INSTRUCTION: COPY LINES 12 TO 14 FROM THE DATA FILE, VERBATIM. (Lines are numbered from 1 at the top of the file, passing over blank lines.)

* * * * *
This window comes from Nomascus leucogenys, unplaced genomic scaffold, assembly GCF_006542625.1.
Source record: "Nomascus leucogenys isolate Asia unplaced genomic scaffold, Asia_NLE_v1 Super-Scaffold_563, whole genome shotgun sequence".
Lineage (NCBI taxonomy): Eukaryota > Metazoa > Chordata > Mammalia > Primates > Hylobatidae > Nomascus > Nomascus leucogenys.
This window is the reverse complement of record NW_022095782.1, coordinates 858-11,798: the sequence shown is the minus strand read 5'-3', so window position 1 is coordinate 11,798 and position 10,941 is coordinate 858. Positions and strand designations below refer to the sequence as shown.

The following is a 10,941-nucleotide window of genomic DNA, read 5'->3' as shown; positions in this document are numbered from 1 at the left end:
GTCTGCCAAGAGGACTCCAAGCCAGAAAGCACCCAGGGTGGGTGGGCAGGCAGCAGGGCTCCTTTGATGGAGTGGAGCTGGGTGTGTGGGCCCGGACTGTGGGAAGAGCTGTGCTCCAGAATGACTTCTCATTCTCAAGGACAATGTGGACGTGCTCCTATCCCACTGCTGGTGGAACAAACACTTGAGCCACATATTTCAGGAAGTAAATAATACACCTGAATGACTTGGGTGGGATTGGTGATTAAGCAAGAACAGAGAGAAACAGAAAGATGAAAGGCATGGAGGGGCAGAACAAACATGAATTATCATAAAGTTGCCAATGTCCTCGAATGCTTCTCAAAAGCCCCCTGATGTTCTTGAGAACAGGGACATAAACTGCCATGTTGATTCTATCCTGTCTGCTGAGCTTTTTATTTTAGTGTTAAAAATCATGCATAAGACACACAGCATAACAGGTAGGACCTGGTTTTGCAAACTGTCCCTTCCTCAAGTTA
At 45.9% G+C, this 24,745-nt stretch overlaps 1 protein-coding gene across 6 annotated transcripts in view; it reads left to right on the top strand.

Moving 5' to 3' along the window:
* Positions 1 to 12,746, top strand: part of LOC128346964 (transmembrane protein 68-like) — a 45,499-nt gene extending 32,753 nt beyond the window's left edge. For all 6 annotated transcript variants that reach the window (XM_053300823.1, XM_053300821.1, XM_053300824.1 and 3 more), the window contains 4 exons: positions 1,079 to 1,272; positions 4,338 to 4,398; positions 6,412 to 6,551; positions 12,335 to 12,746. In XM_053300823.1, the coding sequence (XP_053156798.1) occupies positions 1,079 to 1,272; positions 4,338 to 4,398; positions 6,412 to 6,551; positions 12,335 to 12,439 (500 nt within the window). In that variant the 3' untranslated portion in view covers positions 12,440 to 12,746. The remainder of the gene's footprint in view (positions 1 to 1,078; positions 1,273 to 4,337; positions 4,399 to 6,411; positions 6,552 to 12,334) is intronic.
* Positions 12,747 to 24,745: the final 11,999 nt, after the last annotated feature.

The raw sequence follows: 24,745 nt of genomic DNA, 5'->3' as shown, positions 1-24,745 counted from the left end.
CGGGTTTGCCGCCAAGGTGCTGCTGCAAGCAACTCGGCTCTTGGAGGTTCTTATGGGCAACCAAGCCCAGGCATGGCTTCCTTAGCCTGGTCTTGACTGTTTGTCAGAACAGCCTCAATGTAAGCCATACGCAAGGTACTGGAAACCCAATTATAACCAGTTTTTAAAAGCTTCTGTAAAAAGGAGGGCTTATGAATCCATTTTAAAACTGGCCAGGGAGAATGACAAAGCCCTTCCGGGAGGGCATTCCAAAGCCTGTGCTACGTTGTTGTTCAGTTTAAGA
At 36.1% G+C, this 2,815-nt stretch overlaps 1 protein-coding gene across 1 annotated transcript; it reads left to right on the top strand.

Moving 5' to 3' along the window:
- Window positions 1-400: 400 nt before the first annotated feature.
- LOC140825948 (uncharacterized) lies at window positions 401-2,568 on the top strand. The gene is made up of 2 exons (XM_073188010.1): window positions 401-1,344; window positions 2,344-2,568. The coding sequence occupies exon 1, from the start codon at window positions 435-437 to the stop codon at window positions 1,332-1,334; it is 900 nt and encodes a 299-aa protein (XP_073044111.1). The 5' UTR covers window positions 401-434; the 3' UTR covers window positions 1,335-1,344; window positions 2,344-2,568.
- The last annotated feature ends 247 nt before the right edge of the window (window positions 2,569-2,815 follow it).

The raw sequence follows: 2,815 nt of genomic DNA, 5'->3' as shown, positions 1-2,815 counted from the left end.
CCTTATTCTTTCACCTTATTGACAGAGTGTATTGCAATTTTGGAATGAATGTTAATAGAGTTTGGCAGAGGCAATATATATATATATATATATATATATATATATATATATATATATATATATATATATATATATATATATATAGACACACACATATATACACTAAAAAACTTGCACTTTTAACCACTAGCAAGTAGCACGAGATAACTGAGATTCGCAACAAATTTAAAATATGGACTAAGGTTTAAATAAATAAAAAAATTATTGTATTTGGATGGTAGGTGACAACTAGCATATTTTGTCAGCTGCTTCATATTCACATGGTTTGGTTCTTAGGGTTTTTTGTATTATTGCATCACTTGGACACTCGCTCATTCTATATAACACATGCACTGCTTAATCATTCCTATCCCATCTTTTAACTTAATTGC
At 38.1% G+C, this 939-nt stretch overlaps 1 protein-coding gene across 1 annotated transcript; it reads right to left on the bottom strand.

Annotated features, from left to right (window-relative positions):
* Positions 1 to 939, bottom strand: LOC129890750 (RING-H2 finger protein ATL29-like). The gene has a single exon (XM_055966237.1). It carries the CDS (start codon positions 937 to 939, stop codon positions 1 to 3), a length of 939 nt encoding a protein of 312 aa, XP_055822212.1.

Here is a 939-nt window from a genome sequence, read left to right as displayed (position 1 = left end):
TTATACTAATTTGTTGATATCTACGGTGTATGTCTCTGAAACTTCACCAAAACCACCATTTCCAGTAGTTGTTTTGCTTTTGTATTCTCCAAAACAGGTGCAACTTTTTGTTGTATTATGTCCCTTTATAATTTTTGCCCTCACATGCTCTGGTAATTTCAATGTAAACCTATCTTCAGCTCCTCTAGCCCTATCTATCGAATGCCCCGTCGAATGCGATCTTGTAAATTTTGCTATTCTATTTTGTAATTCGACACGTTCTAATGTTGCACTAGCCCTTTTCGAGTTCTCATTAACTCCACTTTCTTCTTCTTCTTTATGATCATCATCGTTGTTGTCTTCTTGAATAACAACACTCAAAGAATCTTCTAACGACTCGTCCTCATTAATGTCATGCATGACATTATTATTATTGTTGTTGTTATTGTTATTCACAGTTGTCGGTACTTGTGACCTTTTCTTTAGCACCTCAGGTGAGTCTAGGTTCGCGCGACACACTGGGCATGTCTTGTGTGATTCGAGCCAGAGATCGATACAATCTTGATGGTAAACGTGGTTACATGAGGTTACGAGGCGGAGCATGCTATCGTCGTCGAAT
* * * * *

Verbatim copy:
CGGGTTTGCCGCCAAGGTGCTGCTGCAAGCAACTCGGCTCTTGGAGGTTCTTATGGGCAACCAAGCCCAGGCATGGCTTCCTTAGCCTGGTCTTGACTGTTTGTCAGAACAGCCTCAATGTAAGCCATACGCAAGGTACTGGAAACCCAATTATAACCAGTTTTTAAAAGCTTCTGTAAAAAGGAGGGCTTATGAATCCATTTTAAAACTGGCCAGGGAGAATGACAAAGCCCTTCCGGGAGGGCATTCCAAAGCCTGTGCTACGTTGTTGTTCAGTTTAAGA
At 36.1% G+C, this 2,815-nt stretch overlaps 1 protein-coding gene across 1 annotated transcript; it reads left to right on the top strand.

Moving 5' to 3' along the window: